So, as I personally wrestle with this topic, Pioneers produced the following statement. Even though I work for Pioneers, I can objectively say that I think it's a pretty good statement.  A few things stick out to me: 

  • Pan-Religious:  Pioneers works with people from all of the major religious blocs.  For that reason, this statement it not simply directed at Islam.  It can be used in any context.  [I would note, as a sidebar issue, that missiology is skating dangerously close to being overtaken by Islamic themes and essentially "splitting" into different forms.  While I appreciate the commitment that many have to “Muslim-only” approaches, most of the unreached are not Muslims.  While Muslims make up the greatest portion of unreached, it is not strategic, Biblical, or helpful to ignore the rest of the world’s unreached people. The Christian faith should not be defined as a reaction to another religious worldview.]
  • Addresses Identity:  From my perspective, issues of identity are paramount in this discussion.  I personally do not believe that missionaries should encourage Christians to identify themselves as Muslims or have continued allegiance to Mohamed.  Extracting people from their social circle is a challenge to the formation of movements.  However, our pragmatic desire to see church planting movements occur should not come at the cost of a believer's new identity in Christ.  The Pioneers’ statement addresses this concern.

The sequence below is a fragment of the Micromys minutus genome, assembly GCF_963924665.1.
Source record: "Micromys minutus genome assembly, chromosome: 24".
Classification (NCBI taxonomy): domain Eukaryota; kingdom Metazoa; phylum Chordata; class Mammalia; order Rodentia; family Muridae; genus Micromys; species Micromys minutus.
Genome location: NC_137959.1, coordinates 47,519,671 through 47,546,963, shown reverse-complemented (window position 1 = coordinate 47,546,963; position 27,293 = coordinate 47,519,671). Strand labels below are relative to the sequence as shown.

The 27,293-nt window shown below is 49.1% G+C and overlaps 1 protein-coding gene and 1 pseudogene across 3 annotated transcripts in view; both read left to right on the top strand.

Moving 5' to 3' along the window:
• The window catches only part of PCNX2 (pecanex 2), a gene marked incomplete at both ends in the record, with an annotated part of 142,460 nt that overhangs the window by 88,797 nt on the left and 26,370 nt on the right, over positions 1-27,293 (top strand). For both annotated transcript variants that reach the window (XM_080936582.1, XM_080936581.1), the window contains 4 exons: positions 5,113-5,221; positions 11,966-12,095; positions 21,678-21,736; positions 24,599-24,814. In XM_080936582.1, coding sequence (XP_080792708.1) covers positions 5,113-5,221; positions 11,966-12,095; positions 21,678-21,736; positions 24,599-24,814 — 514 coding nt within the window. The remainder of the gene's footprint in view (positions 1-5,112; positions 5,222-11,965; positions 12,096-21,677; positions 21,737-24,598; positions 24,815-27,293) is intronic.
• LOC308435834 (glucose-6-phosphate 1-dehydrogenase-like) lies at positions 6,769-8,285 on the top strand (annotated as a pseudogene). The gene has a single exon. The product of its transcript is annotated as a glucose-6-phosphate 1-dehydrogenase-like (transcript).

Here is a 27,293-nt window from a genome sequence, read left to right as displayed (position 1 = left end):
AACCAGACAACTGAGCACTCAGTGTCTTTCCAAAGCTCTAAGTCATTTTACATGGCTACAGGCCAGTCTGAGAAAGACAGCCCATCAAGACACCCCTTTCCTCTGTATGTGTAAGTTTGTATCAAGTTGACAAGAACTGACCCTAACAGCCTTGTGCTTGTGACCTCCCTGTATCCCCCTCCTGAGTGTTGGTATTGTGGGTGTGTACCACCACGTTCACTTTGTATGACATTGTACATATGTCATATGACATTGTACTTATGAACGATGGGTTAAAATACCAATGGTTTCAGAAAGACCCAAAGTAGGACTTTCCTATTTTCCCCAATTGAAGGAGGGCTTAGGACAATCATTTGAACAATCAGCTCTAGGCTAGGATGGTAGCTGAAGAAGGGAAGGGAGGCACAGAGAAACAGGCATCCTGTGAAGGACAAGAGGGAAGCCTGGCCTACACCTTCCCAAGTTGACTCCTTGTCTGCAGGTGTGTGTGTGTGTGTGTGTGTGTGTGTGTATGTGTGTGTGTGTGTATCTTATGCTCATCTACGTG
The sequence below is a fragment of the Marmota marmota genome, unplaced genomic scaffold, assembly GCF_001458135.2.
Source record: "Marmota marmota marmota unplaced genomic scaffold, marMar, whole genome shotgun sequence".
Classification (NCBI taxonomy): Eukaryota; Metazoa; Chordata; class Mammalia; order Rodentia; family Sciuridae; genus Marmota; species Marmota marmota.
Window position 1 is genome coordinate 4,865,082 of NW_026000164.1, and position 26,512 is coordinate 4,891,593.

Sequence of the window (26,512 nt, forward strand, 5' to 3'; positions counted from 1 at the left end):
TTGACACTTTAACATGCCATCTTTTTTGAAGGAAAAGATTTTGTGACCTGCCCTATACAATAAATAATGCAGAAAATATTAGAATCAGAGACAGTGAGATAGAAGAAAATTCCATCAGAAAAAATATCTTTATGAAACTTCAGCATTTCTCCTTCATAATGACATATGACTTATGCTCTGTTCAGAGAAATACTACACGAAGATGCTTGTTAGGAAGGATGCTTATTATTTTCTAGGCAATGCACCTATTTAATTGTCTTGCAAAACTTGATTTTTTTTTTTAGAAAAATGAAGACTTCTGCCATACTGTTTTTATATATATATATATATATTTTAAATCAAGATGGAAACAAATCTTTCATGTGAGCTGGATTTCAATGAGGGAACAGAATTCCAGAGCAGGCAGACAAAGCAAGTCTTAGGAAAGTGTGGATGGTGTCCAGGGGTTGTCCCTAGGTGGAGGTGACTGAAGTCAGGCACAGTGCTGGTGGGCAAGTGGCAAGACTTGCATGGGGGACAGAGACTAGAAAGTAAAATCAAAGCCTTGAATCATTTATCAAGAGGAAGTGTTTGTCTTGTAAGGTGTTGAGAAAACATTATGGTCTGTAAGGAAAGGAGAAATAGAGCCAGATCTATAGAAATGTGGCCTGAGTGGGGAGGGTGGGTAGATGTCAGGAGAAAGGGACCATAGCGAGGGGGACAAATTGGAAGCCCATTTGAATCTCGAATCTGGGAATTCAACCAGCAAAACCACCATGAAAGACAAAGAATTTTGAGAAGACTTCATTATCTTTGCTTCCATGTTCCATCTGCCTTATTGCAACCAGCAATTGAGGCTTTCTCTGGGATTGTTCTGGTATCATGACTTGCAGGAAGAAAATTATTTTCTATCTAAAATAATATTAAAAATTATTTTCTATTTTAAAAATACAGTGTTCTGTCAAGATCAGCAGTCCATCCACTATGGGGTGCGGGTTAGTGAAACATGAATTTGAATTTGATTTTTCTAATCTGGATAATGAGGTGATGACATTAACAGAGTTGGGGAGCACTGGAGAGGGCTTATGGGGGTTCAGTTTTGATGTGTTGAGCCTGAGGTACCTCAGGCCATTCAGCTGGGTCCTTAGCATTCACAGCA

• Freedom:  Particularly the second paragraph provides for missionaries to explore contextualization at a fairly deep and experimental level.  All churches in the US will not view this positively.  They are looking for a strict “Do / Don’t Do” list.  Missionaries are, for better or for worse, the entrepreneurs of the church.  We must allow them a fair measure of freedom as the experts on the local culture.  This statement accomplishes that without compromising theology.